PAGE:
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Gay clubs, weeds and the European Union: politics mixes with the personal in Wolfgang Tillmans's Tate Modern survey

German photographer is also creating a new series of pro-European posters

by Gareth Harris  |  14 February 2017
Gay clubs, weeds and the European Union: politics mixes with the personal in Wolfgang Tillmans's Tate Modern survey
Wolfgang Tillmans's Juan Pablo & Karl, Chingaza (2012) (© Wolfgang Tillmans)
The German photographer Wolfgang Tillmans turns the spotlight once more on social and political concerns, such as fake news and the “post-truth” era, in a vast survey of his recent works opening this week at Tate Modern in London (Wolfgang Tillmans: 2017; 15 February-11 June). The Turner Prize-winner is developing a new series of pro-EU posters after producing several passionate pro-Remain posters before the vote for Brexit in June last year.

“In France, in Slovenia, and across Europe, I am developing the posters further, and translating them…. The EU is not a faceless machine but a democratic representation of 508 million people,” he tells The Art Newspaper. “Nobody voted for a hard Brexit on 23 June. I strongly believe that dissolving the EU at this time, in this place, in this global situation is the worst thing one can do. I want to continue spreading the message that the EU is not our enemy.”

Wolfgang Tillmans's Collum (2011) (© the artist)
Wolfgang Tillmans's Collum (2011) (© the artist)
The Tate show—encompassing photographs, video, digital slide projections and publications—focuses on works produced in a variety of media since 2003, “an important year when he felt the world changed with the invasion of Iraq and anti-war demonstrations”, a press statement says.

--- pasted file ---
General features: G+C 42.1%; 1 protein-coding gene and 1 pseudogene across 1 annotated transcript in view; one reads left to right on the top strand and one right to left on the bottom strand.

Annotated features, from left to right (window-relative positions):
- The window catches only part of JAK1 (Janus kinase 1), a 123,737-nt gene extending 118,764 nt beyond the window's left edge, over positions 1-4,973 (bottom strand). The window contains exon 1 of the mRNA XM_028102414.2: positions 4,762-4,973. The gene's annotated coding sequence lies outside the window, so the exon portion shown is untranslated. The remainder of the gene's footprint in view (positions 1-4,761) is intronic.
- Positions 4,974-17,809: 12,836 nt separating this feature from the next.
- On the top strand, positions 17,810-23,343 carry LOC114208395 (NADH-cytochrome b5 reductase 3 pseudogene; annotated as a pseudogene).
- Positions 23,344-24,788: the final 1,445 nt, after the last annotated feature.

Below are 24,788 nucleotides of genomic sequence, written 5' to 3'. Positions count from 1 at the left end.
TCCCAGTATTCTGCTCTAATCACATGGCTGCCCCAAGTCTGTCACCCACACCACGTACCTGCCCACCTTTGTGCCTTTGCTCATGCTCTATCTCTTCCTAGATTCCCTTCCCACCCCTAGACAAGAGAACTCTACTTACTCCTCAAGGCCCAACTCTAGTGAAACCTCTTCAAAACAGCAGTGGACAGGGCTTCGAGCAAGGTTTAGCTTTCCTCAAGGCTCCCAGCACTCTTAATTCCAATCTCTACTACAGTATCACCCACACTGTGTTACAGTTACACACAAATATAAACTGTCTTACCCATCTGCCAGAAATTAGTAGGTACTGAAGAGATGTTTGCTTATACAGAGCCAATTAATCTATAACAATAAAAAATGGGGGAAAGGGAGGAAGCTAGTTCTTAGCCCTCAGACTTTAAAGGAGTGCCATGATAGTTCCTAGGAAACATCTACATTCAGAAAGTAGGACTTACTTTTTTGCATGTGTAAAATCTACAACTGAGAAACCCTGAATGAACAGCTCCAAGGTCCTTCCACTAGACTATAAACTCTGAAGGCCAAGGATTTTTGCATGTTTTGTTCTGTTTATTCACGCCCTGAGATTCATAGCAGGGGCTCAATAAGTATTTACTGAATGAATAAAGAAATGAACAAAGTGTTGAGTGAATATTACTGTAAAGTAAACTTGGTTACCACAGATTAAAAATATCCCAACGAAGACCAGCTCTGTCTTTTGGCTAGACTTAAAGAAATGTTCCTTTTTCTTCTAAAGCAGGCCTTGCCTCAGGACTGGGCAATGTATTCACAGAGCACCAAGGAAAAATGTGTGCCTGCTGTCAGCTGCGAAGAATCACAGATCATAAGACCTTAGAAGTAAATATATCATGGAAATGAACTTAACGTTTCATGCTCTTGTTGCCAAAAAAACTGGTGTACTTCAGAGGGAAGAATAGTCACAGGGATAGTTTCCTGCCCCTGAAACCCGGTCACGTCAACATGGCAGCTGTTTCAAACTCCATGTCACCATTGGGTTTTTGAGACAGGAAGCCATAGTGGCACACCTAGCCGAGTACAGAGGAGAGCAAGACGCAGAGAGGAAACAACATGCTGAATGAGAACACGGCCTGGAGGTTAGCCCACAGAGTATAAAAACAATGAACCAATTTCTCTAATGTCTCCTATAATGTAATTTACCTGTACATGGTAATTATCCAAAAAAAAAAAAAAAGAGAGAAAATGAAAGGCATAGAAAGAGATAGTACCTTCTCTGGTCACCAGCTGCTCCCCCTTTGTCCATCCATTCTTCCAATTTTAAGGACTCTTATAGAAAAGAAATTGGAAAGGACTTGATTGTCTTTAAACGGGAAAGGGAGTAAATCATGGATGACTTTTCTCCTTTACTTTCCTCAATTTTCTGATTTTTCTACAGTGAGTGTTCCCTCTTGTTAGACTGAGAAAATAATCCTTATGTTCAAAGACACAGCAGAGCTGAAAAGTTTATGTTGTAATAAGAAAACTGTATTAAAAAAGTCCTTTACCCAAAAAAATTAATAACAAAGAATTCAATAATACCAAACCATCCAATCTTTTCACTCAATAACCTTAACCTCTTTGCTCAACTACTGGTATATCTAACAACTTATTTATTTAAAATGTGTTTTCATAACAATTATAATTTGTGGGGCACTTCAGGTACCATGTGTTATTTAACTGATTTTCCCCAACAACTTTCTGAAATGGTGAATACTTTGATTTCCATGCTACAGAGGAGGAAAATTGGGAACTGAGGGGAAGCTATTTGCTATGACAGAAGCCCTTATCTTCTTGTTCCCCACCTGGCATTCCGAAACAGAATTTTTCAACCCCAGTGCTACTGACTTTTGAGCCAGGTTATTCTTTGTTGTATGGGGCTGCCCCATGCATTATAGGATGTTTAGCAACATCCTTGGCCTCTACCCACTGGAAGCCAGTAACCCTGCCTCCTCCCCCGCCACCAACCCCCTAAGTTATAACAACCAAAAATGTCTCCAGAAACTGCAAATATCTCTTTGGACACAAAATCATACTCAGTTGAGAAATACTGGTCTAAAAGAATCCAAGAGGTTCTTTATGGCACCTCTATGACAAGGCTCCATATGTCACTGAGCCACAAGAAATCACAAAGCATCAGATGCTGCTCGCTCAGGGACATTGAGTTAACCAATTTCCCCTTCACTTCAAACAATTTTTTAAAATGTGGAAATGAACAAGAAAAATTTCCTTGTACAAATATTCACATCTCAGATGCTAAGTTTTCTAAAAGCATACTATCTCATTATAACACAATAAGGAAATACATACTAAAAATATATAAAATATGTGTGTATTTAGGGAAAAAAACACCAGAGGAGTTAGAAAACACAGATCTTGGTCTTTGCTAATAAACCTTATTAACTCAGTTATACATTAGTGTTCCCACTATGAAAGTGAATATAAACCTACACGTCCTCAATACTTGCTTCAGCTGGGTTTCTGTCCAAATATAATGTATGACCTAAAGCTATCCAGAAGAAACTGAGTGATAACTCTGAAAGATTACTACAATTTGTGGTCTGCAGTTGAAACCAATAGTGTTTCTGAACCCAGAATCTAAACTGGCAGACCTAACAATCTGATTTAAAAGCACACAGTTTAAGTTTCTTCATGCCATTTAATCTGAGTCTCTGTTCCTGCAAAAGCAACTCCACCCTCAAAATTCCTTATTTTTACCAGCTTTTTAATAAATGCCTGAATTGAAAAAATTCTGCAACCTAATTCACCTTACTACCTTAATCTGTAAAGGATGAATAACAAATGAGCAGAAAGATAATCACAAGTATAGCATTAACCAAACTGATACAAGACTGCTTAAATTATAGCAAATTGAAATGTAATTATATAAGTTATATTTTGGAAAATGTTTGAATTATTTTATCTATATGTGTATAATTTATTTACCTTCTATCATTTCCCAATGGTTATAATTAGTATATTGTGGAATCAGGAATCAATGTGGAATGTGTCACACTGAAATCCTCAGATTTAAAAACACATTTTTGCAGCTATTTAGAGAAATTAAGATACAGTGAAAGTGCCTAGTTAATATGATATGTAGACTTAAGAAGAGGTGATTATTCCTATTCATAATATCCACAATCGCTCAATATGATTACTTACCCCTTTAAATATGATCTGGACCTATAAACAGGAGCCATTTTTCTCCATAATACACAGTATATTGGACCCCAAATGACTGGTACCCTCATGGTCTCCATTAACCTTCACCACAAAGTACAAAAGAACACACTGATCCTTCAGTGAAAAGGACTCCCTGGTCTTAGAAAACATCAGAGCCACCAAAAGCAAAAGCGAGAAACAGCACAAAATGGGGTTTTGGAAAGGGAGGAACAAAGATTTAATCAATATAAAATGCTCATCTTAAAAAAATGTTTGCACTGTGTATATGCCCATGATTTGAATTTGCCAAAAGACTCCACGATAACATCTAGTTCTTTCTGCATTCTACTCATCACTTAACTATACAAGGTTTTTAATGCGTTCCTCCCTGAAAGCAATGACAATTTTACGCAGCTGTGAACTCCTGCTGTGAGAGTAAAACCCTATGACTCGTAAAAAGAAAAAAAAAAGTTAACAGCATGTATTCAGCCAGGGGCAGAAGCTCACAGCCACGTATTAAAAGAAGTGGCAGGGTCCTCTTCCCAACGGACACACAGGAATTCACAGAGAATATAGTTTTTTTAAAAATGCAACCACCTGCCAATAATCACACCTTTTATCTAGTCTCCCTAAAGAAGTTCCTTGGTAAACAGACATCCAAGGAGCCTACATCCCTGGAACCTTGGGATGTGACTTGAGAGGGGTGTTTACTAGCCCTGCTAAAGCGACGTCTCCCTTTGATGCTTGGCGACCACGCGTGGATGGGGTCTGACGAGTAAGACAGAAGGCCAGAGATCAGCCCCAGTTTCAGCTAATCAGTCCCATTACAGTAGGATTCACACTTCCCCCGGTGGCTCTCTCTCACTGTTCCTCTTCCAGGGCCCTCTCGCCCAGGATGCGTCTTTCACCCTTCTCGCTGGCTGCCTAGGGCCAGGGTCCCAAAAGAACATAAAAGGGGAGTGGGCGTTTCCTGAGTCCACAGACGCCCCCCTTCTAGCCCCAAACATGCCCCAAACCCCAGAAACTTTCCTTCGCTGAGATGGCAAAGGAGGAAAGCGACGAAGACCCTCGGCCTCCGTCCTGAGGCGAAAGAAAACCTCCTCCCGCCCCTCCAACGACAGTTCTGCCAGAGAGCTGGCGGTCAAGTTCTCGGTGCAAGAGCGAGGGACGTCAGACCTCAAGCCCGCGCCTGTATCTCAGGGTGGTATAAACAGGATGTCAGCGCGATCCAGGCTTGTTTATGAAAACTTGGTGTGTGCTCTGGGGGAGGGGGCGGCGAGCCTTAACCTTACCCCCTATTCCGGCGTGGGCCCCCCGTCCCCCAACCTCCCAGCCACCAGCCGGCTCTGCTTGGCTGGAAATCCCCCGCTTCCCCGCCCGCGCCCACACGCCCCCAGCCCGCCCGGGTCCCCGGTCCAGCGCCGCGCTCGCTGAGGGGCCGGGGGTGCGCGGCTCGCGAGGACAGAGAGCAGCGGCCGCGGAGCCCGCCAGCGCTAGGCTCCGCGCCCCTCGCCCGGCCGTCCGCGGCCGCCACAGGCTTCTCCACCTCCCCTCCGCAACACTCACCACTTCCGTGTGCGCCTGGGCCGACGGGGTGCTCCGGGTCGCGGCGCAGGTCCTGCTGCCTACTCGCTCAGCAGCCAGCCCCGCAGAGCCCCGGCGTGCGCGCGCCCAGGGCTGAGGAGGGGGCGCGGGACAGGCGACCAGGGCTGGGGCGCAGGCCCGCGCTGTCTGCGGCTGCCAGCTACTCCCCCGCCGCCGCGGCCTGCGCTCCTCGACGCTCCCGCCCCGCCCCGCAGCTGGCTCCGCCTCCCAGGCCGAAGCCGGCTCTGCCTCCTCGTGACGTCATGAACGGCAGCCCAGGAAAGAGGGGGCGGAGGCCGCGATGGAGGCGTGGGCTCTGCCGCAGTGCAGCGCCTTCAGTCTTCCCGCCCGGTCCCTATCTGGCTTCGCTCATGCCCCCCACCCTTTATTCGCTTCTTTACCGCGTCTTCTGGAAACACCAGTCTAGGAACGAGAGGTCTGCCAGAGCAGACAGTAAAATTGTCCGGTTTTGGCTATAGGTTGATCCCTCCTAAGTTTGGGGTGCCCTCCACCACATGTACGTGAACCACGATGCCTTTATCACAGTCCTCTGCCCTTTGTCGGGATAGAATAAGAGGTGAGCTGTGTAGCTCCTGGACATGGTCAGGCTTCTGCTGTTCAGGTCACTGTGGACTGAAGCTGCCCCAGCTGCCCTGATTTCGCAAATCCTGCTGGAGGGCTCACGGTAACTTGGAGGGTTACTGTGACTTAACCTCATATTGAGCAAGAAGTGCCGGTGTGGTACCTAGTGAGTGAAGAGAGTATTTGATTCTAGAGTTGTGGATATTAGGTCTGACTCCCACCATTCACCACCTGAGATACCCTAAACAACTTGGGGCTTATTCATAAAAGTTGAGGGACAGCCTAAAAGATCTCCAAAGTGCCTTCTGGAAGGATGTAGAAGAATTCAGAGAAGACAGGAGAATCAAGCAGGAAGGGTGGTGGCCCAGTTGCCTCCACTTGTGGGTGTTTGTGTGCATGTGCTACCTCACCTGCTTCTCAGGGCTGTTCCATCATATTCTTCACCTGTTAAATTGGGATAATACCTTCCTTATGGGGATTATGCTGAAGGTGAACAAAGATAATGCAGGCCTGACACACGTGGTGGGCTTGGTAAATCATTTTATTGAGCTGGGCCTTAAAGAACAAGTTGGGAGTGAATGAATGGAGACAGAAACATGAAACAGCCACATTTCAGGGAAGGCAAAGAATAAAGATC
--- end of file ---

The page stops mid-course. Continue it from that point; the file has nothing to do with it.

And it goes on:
But Brexit does not feature in the latest iteration of the artist’s “truth study centre”, a mix of printed matter from pamphlets to newspapers centred on seismic world events that he has worked on since 2005.  “I didn’t want to highlight the obvious, the shit storm of lies that surround us, and instead have created an installation that focuses on the physiological and psychological processes of truth and opinion-making in the brain.”

Tillmans, a former Tate trustee, also looks to nightlife in his imagery. “Clubs are an affirmation of life. There has to be a space for freedom of expression. In cities like London, there is a fear of the energy of youth, and the life is being squeezed out of both London and New York.” An image in the exhibition called The Spectrum/Dagger (2014) shows clubbers at the eponymous gay club in Brooklyn.

The artist adds however: “I am an artist and this exhibition is about art…. There is a four-metre tall picture of a weed [Weed, 2014]. That is an experience you cannot have anywhere, not online, not in a book. The main experience is for me to be in the pure presence of works of art.”

A section dedicated to portraiture includes images of Neil MacGregor, the former director of the British Museum, and the musician Frank Ocean. Meanwhile, Playback Room is a space where visitors can listen to recorded music by Colourbox, a UK band who were active between 1982 and 1987. “Tillmans has chosen to include it here to encourage others to think about how recorded music can be given prominence within the museum setting,” the organisers say.   

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